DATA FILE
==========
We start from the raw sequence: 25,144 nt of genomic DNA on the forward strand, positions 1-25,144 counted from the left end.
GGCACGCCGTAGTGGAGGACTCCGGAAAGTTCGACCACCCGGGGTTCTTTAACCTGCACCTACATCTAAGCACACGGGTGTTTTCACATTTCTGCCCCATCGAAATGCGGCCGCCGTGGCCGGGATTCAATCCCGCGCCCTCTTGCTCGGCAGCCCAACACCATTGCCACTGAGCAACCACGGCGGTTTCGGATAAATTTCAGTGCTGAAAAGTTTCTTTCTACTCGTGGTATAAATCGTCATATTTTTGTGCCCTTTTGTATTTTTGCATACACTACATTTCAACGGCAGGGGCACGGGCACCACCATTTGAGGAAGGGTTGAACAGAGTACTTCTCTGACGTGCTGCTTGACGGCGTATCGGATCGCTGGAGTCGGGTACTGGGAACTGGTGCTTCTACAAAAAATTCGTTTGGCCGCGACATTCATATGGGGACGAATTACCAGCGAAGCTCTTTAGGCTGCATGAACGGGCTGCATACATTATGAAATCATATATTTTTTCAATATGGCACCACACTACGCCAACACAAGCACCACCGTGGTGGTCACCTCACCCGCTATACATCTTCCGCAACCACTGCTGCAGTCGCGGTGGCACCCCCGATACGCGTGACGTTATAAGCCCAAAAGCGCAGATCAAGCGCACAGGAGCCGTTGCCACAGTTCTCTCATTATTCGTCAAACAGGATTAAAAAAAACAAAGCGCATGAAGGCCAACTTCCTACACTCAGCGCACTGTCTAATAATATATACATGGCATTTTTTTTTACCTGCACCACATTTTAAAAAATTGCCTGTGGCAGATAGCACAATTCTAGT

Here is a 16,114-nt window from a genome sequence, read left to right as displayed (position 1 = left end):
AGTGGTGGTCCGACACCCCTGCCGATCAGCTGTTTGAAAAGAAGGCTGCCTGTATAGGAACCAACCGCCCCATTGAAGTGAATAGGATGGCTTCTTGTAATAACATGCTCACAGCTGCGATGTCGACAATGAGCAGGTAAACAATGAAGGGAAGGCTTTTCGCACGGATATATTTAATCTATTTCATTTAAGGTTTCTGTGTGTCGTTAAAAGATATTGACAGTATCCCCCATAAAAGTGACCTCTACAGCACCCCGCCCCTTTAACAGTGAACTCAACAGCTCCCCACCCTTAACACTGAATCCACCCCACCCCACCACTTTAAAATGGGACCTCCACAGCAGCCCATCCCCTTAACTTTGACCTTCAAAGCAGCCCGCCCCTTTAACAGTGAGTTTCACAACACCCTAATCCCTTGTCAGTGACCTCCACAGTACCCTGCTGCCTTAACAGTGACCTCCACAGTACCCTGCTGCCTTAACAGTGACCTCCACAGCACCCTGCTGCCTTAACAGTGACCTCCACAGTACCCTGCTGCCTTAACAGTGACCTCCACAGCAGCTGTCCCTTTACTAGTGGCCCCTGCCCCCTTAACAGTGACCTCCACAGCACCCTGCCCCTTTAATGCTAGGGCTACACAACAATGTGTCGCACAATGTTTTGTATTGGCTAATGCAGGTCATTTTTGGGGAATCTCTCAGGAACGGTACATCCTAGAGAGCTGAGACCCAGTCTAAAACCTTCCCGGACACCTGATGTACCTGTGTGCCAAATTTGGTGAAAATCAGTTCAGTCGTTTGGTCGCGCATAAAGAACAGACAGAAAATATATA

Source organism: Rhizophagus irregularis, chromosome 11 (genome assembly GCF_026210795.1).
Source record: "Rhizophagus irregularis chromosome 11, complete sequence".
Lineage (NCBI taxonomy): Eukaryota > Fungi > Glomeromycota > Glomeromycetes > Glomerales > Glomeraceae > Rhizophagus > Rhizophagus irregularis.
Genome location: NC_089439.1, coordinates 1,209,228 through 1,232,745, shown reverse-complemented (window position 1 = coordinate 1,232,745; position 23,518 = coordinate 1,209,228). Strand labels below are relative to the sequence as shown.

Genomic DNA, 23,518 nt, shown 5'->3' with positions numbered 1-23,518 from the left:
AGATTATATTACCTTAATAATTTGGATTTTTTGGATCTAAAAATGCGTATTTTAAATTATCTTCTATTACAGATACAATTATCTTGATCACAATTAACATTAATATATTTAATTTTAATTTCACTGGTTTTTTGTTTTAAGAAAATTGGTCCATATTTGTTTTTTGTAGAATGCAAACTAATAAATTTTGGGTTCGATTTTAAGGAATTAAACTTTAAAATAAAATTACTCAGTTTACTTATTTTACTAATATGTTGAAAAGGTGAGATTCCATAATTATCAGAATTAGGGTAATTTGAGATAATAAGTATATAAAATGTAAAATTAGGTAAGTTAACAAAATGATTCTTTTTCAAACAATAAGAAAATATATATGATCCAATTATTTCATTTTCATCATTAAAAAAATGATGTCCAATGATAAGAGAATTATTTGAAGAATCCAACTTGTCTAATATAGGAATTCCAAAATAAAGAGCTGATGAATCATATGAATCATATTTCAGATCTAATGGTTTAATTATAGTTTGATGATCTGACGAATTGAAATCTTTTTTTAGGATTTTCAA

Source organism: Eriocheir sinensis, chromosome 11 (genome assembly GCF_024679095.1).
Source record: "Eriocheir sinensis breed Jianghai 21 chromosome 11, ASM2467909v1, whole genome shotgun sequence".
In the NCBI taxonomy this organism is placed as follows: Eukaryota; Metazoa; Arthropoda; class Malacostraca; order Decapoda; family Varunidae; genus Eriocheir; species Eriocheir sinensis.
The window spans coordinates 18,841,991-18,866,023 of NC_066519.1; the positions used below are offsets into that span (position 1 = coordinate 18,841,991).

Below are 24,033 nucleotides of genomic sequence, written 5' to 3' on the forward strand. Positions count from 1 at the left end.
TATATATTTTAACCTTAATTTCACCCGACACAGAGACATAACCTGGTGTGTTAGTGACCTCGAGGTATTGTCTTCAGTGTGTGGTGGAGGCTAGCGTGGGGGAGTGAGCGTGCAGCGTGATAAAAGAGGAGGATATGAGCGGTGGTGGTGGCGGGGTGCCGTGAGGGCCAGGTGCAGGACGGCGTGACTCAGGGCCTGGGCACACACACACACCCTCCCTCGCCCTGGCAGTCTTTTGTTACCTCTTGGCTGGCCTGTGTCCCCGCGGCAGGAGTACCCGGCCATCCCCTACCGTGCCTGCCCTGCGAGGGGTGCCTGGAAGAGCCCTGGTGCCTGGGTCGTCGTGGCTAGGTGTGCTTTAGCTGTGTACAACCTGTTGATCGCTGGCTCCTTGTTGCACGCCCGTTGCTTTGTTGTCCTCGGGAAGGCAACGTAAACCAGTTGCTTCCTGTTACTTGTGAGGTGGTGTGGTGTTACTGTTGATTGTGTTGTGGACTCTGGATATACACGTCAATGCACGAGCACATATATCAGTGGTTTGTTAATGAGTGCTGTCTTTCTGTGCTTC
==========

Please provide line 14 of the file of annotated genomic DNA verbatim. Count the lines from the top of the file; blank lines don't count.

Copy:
The window spans coordinates 18,841,991-18,866,023 of NC_066519.1; the positions used below are offsets into that span (position 1 = coordinate 18,841,991).